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updated: 3/19/2013 1:01 AM

Dist. 303 hears online charter school plan

Dist. 303 hears online charter school plan

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A virtual charter school that could siphon about $600,000 of state funding away from St. Charles Unit District 303 received a lengthy cross examination from district officials Monday night. But people at the meeting left it with just about as many questions as when they walked in.

Virtual Learning Solutions, a not-for-profit run by a five-member board, is petitioning 18 boards of education across the region for a charter to open the Illinois Virtual Charter School at Fox Valley. Virginia-based K12 Inc. would manage the school and provide the curriculum.

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K12 Vice President Randall Greenway pitched the school to an audience of district administrators, school board members and local taxpayers. Greenway spent much of his presentation dispelling "myths" about how charter schools function.

The proposed school would be bound by many of the same rules as other public schools in Illinois, Greenway said. The school is open to all who wish to enroll. There is no cost to parents or students. All students who enroll ultimately take the same state exams they would in any other public school.

The main difference is the vast majority of the curriculum is delivered via a computer. A teacher works from home, providing lessons to students who are at their own homes. The charter school would provide the computer equipment if needed.

"It's not out to replace public schools in the area," Greenway said. "But every child is different, and parents deserve the right to have options in determining the best educational option for their child."

Students with social issues at school or who don't find the local curriculum challenging enough, or who may prefer the virtual interaction are the most likely to attend the charter school, Greenway said.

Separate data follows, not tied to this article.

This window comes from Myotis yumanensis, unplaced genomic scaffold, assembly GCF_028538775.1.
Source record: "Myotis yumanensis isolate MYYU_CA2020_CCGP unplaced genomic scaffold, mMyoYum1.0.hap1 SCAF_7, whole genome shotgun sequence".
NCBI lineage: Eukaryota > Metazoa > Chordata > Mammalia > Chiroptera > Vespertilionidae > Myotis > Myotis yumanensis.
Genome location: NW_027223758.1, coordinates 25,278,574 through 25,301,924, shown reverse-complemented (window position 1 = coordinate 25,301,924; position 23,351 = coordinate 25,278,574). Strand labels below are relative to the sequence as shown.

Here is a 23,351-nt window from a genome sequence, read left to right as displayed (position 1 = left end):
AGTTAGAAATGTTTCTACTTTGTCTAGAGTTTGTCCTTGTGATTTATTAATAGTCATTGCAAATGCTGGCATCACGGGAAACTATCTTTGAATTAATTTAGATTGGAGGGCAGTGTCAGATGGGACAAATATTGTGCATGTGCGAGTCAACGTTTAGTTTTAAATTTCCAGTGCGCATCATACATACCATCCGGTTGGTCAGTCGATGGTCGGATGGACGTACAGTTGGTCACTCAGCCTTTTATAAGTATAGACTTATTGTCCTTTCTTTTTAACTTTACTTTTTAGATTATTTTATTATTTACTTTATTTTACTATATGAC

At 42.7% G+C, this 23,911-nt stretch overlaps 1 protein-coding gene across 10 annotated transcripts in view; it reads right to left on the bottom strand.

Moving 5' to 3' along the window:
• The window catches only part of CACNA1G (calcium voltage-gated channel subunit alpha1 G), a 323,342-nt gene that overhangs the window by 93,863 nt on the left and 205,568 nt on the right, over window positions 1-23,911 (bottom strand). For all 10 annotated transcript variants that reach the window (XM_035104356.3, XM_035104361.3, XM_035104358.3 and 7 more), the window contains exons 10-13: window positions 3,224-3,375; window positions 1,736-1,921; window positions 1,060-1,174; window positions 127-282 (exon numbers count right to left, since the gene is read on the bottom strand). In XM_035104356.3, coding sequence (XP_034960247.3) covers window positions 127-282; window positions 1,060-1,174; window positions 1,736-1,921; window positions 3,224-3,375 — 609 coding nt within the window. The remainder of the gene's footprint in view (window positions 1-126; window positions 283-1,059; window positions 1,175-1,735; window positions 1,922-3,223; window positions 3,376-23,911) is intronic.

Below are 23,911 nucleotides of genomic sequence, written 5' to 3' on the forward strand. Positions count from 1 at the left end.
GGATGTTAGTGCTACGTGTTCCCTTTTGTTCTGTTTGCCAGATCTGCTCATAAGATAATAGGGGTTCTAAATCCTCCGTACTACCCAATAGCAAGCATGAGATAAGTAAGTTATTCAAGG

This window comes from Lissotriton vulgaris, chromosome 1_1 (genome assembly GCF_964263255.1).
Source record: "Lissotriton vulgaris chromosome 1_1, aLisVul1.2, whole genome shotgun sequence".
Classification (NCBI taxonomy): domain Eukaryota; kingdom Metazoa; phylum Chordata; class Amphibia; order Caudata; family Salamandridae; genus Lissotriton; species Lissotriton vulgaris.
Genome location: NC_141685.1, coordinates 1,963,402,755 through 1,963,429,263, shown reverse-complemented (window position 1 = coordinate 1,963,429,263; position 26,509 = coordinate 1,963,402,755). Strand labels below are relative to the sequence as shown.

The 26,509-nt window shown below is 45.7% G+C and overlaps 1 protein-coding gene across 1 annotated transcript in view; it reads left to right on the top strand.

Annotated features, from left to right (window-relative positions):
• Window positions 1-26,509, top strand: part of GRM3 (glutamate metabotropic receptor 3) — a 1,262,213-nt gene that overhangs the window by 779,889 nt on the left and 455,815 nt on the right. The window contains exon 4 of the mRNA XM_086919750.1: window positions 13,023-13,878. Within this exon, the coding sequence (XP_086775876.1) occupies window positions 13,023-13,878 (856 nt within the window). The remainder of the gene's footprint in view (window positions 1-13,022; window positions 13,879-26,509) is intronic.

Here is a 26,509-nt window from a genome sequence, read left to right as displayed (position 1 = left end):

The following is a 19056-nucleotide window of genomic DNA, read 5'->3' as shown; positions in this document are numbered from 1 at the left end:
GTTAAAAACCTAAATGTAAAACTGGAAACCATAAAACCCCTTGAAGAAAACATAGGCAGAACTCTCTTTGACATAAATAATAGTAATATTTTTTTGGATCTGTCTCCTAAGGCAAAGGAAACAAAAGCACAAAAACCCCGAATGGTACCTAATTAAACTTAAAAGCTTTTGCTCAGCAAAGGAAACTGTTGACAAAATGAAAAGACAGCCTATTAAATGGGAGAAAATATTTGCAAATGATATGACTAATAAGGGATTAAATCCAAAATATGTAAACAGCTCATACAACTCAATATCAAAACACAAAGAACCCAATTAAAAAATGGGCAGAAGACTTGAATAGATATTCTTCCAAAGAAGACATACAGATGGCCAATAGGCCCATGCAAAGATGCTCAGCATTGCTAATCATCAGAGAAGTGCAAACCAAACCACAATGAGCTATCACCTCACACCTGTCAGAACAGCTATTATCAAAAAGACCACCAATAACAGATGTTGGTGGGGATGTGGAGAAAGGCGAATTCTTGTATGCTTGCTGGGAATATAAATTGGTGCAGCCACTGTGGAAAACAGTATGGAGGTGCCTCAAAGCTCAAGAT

His group expects to pull a minimum of 450 students at both the high school and elementary level from 18 total school districts in the Fox Valley to make the school viable.

Along with those students would come an average of about $8,000 per student to fund the school. That funding would all come from money that currently goes to the traditional public schools in the Fox Valley, including District 303.

The district projects a loss of about $600,000 if the charter school draws the expected number of students.

But District 303 Superintendent Don Schlomann said it's not the loss of money or the concept of a charter school that has him worried. His main concern is the quality of the product the students would receive at the proposed charter school.

He and other district staff members asked a laundry list of questions about money spent on teachers, special education and bilingual help. There were also concerns about the performance of charter schools run by K12 in other states, including a recent lawsuit K12 settled for nearly $7 million.

"I'm not an opponent of charter schools," Schlomann said. "They can be effective. The question for me is whether K12 is the right vehicle to deliver that education."

Greenway defended the criticism as unfounded based on outside reviews of the performance of the schools and the allegations of poor performance both in news reports and in case filings.

District 303 school board members must now weigh the opinions and take a vote within the next 30 days about approving the charter school. It's unclear what a "no" or a "yes" vote would mean.

District staff members were unclear if the ultimate fate of the charter school is also tied to how the school boards of the other 17 Fox Valley schools vote. A "no" vote or multiple "no" votes by those boards would leave the charter school with the option of appealing to a state charter school commission for reconsideration.

A "no" vote by the commission would then leave the charter school with the option of going to court. All could be costly paths for the local districts voting against the school.

In contrast, school boards voting in favor of the charter school may have a chance to negotiate both their financial losses and oversight of the school.

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